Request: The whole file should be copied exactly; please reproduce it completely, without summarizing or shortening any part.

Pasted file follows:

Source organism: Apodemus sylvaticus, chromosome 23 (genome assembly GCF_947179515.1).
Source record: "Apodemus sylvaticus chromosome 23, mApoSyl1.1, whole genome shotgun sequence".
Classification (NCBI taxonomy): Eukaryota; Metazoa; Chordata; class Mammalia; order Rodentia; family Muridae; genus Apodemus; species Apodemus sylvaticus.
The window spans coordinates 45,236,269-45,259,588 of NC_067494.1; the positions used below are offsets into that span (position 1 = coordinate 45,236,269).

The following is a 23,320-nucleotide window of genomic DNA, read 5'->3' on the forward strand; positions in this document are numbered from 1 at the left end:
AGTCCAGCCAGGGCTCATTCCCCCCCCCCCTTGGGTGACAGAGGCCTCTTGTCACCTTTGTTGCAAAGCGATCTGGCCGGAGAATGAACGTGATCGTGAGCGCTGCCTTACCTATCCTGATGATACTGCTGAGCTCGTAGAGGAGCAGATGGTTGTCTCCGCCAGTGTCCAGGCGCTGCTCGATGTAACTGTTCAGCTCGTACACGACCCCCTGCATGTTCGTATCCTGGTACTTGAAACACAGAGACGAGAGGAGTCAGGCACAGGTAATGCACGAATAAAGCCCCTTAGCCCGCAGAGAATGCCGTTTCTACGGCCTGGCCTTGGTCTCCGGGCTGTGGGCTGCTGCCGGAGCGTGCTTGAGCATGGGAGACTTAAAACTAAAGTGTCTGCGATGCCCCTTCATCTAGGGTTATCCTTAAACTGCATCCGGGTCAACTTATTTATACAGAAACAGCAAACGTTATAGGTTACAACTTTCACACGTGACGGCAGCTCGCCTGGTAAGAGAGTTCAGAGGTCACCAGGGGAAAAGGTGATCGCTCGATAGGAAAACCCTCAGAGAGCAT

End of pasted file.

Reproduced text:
Source organism: Apodemus sylvaticus, chromosome 23 (genome assembly GCF_947179515.1).
Source record: "Apodemus sylvaticus chromosome 23, mApoSyl1.1, whole genome shotgun sequence".
Classification (NCBI taxonomy): Eukaryota; Metazoa; Chordata; class Mammalia; order Rodentia; family Muridae; genus Apodemus; species Apodemus sylvaticus.
The window spans coordinates 45,236,269-45,259,588 of NC_067494.1; the positions used below are offsets into that span (position 1 = coordinate 45,236,269).

The following is a 23,320-nucleotide window of genomic DNA, read 5'->3' on the forward strand; positions in this document are numbered from 1 at the left end:
AGTCCAGCCAGGGCTCATTCCCCCCCCCCCTTGGGTGACAGAGGCCTCTTGTCACCTTTGTTGCAAAGCGATCTGGCCGGAGAATGAACGTGATCGTGAGCGCTGCCTTACCTATCCTGATGATACTGCTGAGCTCGTAGAGGAGCAGATGGTTGTCTCCGCCAGTGTCCAGGCGCTGCTCGATGTAACTGTTCAGCTCGTACACGACCCCCTGCATGTTCGTATCCTGGTACTTGAAACACAGAGACGAGAGGAGTCAGGCACAGGTAATGCACGAATAAAGCCCCTTAGCCCGCAGAGAATGCCGTTTCTACGGCCTGGCCTTGGTCTCCGGGCTGTGGGCTGCTGCCGGAGCGTGCTTGAGCATGGGAGACTTAAAACTAAAGTGTCTGCGATGCCCCTTCATCTAGGGTTATCCTTAAACTGCATCCGGGTCAACTTATTTATACAGAAACAGCAAACGTTATAGGTTACAACTTTCACACGTGACGGCAGCTCGCCTGGTAAGAGAGTTCAGAGGTCACCAGGGGAAAAGGTGATCGCTCGATAGGAAAACCCTCAGAGAGCAT